Elsewhere, defenders of democracy are also paying close attention to efforts to rewrite the rules by leaders with authoritarian tendencies. While similar legislative proposals might have previously slipped under the radar, citizens in many countries seem more aware of what’s at stake, given the erosion of democracy around the world.
For nine consecutive weeks, Israelis have staged some of the largest protests in the country’s history. They are trying to stop the current government coalition’s plans to overhaul the legal system in a way that would undercut the independence of the judiciary, the rule of law and the separation of powers. Among other controversial changes, a bill would allow a simple majority of the Knesset, or the Israeli parliament, to overturn Supreme Court rulings.
The blowback against the law has been unlike anything the country has seen. Even elite military reservists from the vaunted Israeli air force, special forces and military intelligence have said they would refuse to serve if the plan to weaken the Supreme Court goes into effect. Former Prime Minister Ehud Barak called it “the worst crisis” since the founding of the modern State of Israel.
In Mexico, the capital’s central square, the Zócalo was filled with demonstrators in late February, in a show of force against a law that would undercut the country’s independent electoral authority. Organizers estimated an incredible 500,000 people turned out.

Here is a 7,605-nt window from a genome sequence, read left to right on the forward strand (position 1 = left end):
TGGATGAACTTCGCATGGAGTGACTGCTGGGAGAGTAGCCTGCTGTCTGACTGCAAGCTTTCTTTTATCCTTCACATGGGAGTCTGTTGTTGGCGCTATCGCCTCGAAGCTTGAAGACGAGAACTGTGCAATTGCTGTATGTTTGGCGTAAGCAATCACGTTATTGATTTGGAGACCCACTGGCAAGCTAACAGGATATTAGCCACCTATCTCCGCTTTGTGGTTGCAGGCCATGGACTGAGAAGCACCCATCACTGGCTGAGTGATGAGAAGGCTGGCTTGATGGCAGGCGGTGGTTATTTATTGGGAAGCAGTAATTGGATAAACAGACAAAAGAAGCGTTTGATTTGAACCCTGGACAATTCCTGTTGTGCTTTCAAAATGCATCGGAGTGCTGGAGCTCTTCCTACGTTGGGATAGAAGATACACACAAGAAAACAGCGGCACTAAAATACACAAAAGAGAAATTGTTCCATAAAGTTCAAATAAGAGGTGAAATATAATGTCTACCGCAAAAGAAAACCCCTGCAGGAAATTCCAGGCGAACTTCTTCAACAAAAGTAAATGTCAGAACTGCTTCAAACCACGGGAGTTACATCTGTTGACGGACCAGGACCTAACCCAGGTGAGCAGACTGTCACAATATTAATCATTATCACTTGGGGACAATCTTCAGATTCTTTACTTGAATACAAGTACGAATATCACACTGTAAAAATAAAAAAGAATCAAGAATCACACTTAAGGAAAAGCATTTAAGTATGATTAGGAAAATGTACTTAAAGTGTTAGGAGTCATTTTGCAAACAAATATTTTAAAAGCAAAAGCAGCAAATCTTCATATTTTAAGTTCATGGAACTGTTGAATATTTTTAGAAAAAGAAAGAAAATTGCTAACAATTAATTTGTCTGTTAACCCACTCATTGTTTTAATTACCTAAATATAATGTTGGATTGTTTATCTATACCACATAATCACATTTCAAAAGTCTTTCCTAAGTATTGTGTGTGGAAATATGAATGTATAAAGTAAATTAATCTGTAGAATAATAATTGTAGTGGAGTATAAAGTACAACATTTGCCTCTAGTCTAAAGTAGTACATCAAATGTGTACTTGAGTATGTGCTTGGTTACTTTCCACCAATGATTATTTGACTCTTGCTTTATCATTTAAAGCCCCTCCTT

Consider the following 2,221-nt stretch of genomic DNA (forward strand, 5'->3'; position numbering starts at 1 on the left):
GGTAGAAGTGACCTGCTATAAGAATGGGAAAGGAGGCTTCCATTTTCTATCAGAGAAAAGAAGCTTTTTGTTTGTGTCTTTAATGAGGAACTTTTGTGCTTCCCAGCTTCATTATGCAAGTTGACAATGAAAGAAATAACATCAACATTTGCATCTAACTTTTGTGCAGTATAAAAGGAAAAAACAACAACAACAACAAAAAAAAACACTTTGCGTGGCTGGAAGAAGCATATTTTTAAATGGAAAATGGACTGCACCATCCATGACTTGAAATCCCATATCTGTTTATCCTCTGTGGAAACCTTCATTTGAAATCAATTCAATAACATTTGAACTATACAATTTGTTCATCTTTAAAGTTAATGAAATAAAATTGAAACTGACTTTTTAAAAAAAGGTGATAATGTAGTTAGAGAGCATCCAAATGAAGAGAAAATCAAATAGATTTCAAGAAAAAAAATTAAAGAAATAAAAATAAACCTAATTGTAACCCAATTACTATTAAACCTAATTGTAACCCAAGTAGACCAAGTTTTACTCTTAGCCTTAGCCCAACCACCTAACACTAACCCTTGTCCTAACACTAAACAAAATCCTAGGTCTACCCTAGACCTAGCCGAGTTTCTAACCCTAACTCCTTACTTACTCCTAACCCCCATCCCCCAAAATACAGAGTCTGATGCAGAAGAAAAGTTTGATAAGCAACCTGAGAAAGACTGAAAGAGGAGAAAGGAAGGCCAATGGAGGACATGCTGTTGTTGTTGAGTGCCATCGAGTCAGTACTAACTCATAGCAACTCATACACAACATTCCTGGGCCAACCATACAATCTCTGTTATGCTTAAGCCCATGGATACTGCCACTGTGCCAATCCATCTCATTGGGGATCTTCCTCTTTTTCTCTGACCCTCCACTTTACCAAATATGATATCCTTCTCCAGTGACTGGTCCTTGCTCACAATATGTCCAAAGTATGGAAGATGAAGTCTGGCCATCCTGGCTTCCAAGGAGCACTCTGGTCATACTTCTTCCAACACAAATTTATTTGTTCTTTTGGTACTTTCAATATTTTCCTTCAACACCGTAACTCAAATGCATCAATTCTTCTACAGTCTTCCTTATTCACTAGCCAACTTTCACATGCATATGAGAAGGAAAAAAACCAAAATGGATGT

The law, which has already passed but is being challenged in court, would slash the budget of the National Electoral Institute, INE, and change the way key members are selected. Critics said it amounts to dynamiting the foundations of Mexico’s democratic institutions.
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Popular efforts to strengthen democracy, along with demonstrations in Tbilisi, Tel Aviv, Mexico City, or in places where protesting can put one’s life at risk, as in Tehran or Kabul, show that the yearning for freedom and democracy are real.
As the Freedom House report helpfully reminds us, some countries that used to be deeply repressive are now growing into strong democracies, and democracies that have faced grave challenges have ultimately proved resilient. That commitment by so many people to continue fighting for freedom is what ensures that no autocracy lasts forever.
This article has been updated to clarify the Freedom House report’s findings that 35 countries became less free than they were the previous year.